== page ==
Gunmen kidnap school students in Nigeria

In Nigeria, gunmen abducted 73 students just days after another group was released

Gunmen kidnapped 73 students in yet another school attack in northern Nigeria on Wednesday, prompting authorities in Zamfara state to close all primary and secondary schools. The new kidnappings occurred just days after three other groups of hostages were reportedly freed after large ransom payments, raising hopes that other captives will be released soon.

According to local resident Yusuf Mohammed, attackers stormed the Government Day Secondary School in the remote village of Kaya at around noon on Wednesday. According to him, the kidnappers then began shooting into the air before abducting the students. The students are being rescued, according to Mohammed Shehu, a spokesman for the Zamfara state police.

Since December, over 1,000 students have been kidnapped from schools in northern Nigeria. According to UNICEF, while the majority of the students were eventually released, some died or were killed while being in captivity, and about 200 remained hostages before Wednesday’s attack. Officials from the government haven’t said whether they had anything to do with the hostage releases announced on Friday, but it appears that parents from at least one of the schools paid a large ransom.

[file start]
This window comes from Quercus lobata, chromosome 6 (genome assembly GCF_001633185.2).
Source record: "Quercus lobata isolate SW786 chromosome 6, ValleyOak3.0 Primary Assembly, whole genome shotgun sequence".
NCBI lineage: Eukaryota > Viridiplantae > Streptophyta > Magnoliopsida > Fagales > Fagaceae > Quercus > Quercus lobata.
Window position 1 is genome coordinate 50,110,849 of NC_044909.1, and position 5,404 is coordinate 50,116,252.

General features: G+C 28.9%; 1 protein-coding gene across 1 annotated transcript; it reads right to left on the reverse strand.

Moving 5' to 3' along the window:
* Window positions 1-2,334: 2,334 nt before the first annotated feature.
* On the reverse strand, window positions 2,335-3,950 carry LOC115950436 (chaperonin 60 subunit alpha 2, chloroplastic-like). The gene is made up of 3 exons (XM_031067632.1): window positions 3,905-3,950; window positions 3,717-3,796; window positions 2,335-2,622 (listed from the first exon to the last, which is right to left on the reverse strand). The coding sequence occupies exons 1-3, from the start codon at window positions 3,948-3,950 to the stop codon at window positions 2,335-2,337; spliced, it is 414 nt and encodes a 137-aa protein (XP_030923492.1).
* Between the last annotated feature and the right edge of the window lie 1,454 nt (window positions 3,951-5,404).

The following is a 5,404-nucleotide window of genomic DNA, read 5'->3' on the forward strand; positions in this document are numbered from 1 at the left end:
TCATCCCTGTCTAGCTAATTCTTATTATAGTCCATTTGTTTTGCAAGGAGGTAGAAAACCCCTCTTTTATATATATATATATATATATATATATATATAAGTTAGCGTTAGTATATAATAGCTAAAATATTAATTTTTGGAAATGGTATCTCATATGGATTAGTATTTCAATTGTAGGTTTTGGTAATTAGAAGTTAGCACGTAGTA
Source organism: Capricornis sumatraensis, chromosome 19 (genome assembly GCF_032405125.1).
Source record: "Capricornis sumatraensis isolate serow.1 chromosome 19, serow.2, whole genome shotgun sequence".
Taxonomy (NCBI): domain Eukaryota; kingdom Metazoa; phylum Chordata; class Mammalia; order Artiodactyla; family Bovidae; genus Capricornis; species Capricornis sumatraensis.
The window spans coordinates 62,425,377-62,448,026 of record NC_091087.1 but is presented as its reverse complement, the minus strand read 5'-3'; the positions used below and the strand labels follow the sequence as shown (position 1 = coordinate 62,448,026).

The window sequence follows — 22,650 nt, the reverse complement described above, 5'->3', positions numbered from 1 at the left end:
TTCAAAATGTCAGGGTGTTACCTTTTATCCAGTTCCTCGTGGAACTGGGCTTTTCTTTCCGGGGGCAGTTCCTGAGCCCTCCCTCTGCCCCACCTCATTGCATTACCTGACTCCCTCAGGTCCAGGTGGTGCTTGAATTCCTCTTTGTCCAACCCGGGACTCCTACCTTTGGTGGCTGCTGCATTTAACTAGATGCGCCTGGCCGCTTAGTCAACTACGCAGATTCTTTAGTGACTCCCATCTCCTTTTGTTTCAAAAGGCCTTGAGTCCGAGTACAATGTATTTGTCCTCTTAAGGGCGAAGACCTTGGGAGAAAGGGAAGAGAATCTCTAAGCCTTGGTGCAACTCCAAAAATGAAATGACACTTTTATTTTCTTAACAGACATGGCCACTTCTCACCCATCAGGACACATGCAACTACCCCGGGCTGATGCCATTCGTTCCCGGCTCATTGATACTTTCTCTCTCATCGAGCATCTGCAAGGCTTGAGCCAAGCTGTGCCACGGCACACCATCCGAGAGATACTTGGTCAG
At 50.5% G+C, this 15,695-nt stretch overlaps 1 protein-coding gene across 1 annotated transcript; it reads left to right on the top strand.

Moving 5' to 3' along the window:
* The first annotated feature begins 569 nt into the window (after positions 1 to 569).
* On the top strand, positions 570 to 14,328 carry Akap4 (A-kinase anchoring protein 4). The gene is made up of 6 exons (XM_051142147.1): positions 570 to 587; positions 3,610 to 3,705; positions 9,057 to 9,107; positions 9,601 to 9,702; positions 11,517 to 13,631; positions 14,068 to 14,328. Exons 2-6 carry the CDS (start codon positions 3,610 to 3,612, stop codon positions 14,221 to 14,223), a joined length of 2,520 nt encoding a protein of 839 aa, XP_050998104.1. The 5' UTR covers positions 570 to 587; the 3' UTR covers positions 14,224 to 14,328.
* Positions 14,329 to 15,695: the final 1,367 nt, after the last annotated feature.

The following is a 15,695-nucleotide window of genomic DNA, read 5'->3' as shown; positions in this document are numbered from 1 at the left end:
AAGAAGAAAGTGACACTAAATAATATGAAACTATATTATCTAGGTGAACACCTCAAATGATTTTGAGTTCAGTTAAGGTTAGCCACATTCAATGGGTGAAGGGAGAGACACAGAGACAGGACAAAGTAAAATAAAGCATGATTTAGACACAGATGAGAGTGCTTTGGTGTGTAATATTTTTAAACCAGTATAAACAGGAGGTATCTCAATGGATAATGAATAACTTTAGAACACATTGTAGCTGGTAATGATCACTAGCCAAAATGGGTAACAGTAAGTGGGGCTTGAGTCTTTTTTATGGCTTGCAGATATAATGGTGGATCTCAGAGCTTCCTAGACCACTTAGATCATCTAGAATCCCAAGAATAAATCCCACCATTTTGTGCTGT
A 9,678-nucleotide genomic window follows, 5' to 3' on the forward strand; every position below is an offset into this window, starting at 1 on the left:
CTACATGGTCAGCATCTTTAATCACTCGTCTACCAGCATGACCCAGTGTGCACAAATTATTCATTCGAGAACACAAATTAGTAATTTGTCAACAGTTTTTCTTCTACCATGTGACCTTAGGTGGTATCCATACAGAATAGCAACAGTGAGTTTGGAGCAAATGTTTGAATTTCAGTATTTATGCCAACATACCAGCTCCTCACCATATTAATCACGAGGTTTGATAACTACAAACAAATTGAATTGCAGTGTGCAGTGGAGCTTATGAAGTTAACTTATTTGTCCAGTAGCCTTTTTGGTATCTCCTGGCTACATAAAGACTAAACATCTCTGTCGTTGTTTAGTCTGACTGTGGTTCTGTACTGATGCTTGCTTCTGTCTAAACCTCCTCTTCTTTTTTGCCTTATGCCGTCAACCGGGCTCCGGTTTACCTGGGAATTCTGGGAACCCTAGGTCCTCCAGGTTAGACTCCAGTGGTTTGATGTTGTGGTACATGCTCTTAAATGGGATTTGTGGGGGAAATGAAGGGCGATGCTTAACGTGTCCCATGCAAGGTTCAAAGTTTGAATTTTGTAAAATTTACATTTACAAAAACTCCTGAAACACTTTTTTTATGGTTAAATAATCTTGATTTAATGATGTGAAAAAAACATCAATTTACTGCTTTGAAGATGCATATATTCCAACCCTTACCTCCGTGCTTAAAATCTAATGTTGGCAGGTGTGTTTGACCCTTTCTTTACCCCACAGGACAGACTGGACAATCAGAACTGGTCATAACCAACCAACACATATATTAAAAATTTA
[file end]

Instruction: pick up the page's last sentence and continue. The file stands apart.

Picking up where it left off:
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According to the Associated Press, many parents in Niger state sold most of their belongings in order to raise funds totaling more than 30 million naira (roughly $72,900). He also mentioned that the Salihu Tanko Islamiya School had sold a plot of land where they had planned an expansion project. Those 90 students were the youngest hostages ever taken from a Nigerian school, with children as young as four years old being kidnapped and held for three months without their parents in the remote forests by gunmen. Authorities said last week that one child, who has not been identified, died as a result of the ordeal.

It’s still unclear whether the kidnappers of the three separate hostage groups released last week were linked or if the timing was just a coincidence. Each event was held in a different state and featured students of various ages. The spate of kidnappings this year has been blamed on “bandits,” or criminals operating out of remote, forested areas of northern Nigeria, according to authorities. The majority of the gunmen are believed to be Fulani young men who used to work as nomadic cattle herders before turning to the lucrative crime of kidnapping children for ransom.

Some fear that the gunmen in the northwest are linked to Islamic militants who have long operated in the northeast and who drew international condemnation in 2014 when they abducted 276 schoolgirls in Chibok, sparking the BringBackOurGirls campaign. More than a hundred of those girls have gone missing, though two have recently been found, both of whom had children with the militants they were forced to marry.